A new method for isolation of the complex of C5b and C6 (C5b-6) which yielded milligram quantities of C5b-6 of high purity was devised. C5 and C6 first were separated from C7 by column chromatography on DEAE-cellulose. C5b-6 then was generated from the C7-free reagent by incubation with serum-treated zymosan, and purified by DEAE-cellulose and Bio-Gel A 1.5 m column chromatography. Upon analysis by sucrose density gradient ultracentrifugation and gel filtration, two forms of the C5b-6 complex were recognized. The first maintained its complexed state (10.4S) during ultracentrifugation, and formed aggregates (>16S) upon reaction with C7. The second and predominant form dissociated into C5b (7.6S) and C6 (5.7S) during ultracentrifugation and did not form aggregates with C7. Both forms retained their elution characteristics on gel filtration over a 1-month period at 4°C. SDS-polyacrylamide gel electrophoretic analysis also revealed two different forms of the C5b-6 complex. C5b-6 capable of aggregating with C7 was a complex of unmodified C5b and C6. The predominant form was, however, a complex of modified C5b (designated C5b′) and C6. In the absence of a reducing agent, both forms of C5b had an apparent m.w. of 180,000 daltons. Upon reduction, C5b yielded two polypeptide chains designated α′ (103,000 daltons) and β (75,000 daltons), whereas C5b′ dissociated into three polypeptide chains, i.e., two fragments of the α′ chain designated α′1 (75,000 daltons) and α′2 (27,500 daltons), and the β chain (75,000 daltons). The possible significance of this proteolytic modification of C5b in relation to the hemolytic efficiency of lysis mediated by C5b-6 is discussed.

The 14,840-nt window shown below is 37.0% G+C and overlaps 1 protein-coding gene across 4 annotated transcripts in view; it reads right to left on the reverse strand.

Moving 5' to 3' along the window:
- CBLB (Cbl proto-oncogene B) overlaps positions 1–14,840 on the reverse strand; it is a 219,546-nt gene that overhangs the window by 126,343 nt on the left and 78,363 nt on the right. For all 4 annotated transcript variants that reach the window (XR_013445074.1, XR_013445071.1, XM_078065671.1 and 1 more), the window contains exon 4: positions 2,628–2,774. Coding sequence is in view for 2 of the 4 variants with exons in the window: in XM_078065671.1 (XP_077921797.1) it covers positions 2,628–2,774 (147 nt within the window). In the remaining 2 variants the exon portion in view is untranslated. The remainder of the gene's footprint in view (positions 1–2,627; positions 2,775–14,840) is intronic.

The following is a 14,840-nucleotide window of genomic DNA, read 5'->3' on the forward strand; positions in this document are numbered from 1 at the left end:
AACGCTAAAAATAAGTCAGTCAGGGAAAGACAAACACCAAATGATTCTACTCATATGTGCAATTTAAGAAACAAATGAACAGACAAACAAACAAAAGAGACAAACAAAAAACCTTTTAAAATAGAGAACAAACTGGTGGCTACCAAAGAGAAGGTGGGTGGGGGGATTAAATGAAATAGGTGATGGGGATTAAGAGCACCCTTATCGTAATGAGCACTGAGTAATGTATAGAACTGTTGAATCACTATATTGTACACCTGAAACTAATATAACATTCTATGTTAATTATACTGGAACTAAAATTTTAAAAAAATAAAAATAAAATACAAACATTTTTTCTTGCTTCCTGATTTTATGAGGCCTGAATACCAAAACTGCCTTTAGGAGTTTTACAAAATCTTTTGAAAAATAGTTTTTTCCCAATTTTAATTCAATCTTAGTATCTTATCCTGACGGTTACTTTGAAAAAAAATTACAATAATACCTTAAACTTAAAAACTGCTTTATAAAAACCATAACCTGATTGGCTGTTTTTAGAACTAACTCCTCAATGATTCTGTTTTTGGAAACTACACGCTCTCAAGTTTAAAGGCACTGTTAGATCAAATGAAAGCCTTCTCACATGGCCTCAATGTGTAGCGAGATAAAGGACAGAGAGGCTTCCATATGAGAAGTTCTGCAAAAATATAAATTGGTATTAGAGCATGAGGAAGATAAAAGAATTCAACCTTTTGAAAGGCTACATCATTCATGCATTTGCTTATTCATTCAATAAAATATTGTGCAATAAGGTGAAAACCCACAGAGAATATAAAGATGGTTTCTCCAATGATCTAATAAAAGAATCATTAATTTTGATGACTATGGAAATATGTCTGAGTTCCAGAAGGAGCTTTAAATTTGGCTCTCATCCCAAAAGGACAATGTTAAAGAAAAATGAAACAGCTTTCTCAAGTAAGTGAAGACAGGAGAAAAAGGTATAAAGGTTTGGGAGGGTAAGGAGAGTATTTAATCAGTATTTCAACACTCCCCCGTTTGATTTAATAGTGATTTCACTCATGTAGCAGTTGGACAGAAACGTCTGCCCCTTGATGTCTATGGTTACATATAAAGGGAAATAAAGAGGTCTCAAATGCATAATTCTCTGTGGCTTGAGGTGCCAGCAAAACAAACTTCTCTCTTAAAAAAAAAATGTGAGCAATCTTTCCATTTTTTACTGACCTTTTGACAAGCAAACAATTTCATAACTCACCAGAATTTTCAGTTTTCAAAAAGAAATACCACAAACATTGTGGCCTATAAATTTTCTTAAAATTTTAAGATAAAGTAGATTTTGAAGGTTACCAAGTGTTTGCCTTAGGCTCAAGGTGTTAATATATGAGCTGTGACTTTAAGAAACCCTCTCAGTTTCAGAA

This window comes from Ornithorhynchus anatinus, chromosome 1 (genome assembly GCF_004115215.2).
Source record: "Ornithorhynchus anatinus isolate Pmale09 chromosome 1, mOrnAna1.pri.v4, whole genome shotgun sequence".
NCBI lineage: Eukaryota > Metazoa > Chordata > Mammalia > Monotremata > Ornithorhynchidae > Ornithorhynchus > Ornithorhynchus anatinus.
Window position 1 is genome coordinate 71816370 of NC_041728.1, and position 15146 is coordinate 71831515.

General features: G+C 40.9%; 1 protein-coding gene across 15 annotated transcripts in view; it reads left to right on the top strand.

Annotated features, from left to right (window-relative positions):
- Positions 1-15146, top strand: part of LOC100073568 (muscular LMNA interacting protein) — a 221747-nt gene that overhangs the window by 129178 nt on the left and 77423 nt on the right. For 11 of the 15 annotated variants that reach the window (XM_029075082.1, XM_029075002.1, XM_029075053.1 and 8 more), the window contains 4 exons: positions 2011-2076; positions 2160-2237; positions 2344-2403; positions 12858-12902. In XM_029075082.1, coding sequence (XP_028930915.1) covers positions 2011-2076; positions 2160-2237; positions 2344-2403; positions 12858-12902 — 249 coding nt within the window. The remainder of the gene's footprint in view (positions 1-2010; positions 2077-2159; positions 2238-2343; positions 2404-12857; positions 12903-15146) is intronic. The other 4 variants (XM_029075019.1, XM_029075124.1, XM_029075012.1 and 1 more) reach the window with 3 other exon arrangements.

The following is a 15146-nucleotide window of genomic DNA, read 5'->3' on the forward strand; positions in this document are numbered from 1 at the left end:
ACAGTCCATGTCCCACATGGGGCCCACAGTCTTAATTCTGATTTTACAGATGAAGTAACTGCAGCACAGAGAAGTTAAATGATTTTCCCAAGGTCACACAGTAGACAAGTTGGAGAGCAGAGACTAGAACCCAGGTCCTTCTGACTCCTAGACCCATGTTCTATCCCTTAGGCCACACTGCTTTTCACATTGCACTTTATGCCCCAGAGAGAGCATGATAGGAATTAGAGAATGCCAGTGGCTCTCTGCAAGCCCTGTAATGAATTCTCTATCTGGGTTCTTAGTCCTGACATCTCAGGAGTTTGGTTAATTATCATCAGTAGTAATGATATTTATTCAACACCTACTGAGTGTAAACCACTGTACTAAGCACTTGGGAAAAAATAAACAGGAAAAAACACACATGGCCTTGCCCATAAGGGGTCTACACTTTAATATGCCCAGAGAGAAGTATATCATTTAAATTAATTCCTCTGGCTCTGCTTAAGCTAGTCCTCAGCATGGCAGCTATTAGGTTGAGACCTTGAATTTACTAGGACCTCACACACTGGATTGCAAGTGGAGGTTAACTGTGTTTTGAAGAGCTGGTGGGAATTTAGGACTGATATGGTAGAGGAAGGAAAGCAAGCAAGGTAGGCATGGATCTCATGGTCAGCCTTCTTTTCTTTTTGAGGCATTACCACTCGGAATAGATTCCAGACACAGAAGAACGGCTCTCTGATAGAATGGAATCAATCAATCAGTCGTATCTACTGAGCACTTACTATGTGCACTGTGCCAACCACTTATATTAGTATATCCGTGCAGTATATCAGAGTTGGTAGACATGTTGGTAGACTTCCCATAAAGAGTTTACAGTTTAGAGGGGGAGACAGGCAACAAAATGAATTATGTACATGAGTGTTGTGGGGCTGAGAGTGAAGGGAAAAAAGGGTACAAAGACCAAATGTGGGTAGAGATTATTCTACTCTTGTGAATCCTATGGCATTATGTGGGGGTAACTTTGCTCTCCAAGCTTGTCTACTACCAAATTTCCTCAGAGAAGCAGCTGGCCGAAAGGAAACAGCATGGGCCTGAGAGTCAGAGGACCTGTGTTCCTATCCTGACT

This work was supported in part by grants from the Hunter Fund and the Leukemia Research Foundation, Inc.